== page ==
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Editor:

Medicaid expansion became voluntary for states after the Supreme Court's 2012 ruling. The federal government pays 100 percent of the total costs through 2016, then the federal contribution declines to 90 percent by 2020 and stays at 90 percent after that. Several Democrat and Republican governors supporting Medicaid expansion condition their support on federal funding remaining untouched. In essence, pro-expansion governors are telling Washington, "don't touch entitlement spending." This reliance on federal revenues exacerbates the country's fiscal challenges and affects states' own fiscal health.

Federal funds that pay for state Medicaid programs are raised through federal general revenue collection — taxes paid by residents in all states.

On Nov. 25, 2008, a new federal rule was passed that allows states to charge premiums and higher co-payments to Medicaid participants. This will enable states to take in greater revenues, limiting financial losses associated with the program. Estimates figure states will save $1.1 billion while the federal government will save nearly $1.4 billion. However, this means that the burden of financial responsibility will be placed on 13 million Medicaid recipients who will face a $1.3 billion increase in co-payments over five years. The major concern is that this rule will create a disincentive for low-income people to seek healthcare thus forcing only the sickest participants to pay the increased premiums. It is unclear what long-term effect this will have on the program.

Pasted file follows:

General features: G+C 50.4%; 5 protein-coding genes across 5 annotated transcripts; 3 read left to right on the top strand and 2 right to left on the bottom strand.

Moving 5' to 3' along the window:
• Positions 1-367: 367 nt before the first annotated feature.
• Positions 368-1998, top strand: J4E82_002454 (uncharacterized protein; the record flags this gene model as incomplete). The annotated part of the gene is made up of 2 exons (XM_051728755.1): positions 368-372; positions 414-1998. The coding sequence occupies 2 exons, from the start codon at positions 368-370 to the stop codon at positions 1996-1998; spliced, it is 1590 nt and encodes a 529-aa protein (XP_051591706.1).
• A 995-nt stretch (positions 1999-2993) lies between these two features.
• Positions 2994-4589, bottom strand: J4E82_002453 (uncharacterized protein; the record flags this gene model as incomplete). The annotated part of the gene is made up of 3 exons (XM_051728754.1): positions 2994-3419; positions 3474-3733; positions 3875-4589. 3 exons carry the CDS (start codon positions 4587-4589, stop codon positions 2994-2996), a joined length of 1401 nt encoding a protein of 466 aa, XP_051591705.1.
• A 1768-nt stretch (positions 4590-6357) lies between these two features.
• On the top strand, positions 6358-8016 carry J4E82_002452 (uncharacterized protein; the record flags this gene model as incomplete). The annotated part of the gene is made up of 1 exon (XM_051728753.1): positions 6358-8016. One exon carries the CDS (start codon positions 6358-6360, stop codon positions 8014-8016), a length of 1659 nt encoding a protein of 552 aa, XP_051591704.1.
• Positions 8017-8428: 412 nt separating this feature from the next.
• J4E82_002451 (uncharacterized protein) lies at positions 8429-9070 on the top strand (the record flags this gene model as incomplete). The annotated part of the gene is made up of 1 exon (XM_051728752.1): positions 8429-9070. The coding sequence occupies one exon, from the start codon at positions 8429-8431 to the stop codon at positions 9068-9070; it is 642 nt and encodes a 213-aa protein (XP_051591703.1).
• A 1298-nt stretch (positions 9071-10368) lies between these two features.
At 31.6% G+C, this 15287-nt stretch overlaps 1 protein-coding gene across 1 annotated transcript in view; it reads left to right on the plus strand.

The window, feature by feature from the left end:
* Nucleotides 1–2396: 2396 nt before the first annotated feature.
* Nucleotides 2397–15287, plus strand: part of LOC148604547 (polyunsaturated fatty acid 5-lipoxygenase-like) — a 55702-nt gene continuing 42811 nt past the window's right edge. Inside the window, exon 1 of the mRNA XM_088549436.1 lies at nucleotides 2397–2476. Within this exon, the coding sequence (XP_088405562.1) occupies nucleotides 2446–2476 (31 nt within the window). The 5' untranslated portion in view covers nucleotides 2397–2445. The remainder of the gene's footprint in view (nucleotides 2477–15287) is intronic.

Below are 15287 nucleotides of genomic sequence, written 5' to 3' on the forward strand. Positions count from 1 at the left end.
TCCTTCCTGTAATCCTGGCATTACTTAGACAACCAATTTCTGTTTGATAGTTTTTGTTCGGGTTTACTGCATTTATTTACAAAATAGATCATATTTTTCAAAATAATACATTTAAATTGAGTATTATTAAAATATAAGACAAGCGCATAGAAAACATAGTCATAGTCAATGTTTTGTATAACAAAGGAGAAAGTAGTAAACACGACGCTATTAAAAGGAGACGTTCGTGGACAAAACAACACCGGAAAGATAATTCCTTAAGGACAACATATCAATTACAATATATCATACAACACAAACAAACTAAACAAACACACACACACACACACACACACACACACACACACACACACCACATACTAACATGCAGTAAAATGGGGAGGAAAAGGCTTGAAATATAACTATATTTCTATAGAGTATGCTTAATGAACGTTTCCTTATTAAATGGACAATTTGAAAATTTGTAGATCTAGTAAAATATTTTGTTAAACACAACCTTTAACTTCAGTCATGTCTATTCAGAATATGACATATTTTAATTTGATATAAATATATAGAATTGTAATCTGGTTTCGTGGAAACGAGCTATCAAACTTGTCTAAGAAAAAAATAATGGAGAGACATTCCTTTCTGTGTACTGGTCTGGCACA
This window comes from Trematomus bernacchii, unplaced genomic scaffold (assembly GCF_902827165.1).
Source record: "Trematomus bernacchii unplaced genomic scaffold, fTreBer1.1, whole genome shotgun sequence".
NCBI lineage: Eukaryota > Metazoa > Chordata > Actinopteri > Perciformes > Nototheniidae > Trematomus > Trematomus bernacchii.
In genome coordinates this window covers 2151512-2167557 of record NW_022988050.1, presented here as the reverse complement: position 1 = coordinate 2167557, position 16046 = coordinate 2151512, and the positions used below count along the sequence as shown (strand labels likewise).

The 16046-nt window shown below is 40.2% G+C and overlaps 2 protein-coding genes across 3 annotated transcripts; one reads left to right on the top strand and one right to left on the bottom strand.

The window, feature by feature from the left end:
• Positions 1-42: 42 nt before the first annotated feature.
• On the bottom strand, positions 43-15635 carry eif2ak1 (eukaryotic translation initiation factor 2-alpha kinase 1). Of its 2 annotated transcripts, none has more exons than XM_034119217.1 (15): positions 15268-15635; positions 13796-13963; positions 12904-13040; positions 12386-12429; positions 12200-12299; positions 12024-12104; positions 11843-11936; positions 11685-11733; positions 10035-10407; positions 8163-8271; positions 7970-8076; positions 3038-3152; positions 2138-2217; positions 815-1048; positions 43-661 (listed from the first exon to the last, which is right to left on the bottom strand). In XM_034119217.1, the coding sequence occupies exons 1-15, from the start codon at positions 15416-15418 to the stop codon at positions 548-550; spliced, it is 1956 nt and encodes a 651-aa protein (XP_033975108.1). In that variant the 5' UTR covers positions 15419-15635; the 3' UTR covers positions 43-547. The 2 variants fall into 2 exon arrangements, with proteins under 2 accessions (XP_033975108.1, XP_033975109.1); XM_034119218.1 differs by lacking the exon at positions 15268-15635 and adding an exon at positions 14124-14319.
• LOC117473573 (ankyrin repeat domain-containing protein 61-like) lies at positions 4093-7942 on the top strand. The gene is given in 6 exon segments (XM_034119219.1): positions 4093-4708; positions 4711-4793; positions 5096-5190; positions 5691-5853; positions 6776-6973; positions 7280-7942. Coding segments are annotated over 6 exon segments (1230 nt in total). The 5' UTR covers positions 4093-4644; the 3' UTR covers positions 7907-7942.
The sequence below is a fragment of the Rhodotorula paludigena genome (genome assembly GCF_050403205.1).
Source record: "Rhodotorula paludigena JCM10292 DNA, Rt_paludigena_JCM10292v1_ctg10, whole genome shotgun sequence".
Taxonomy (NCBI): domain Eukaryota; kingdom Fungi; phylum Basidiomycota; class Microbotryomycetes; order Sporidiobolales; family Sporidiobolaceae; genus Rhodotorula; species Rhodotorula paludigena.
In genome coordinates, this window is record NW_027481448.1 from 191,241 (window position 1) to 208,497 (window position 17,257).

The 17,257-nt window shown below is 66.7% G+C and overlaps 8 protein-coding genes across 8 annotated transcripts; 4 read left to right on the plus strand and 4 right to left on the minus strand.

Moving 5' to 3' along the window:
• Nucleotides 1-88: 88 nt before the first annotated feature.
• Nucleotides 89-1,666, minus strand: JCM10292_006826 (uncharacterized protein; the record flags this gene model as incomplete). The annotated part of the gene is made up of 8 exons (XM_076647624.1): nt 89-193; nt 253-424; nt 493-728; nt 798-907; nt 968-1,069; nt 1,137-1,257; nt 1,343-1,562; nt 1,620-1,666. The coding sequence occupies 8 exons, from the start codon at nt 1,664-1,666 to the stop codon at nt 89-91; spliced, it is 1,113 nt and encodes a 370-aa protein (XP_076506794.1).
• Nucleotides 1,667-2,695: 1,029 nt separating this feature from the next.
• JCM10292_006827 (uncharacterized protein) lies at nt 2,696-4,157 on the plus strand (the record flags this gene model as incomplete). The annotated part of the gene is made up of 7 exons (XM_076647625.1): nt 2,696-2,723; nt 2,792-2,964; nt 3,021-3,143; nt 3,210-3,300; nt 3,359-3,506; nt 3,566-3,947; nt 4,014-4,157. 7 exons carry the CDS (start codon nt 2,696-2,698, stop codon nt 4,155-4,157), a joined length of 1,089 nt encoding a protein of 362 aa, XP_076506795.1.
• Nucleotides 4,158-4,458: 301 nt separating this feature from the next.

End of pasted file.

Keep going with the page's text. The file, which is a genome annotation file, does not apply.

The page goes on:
Medicaid is already spread too thin. Adding a new and complex population to this program does not solve its challenges; it only makes them worse. States should resist, and Congress should remove, this temptation. Both should begin to lay out a better and more sustainable alternative than a failing government health program to care for the less fortunate.

Nina Owcharenko, Director of the Center for Health Policy Studies and Preston A. Wells, Jr., Fellow at The Heritage Foundation suggests that instead of using a flawed Obamacare model, states should put in place an alternative. States should develop a state solution tailored to the specific needs of this new population rather than placing them in a one-size-fits-all Medicaid option.

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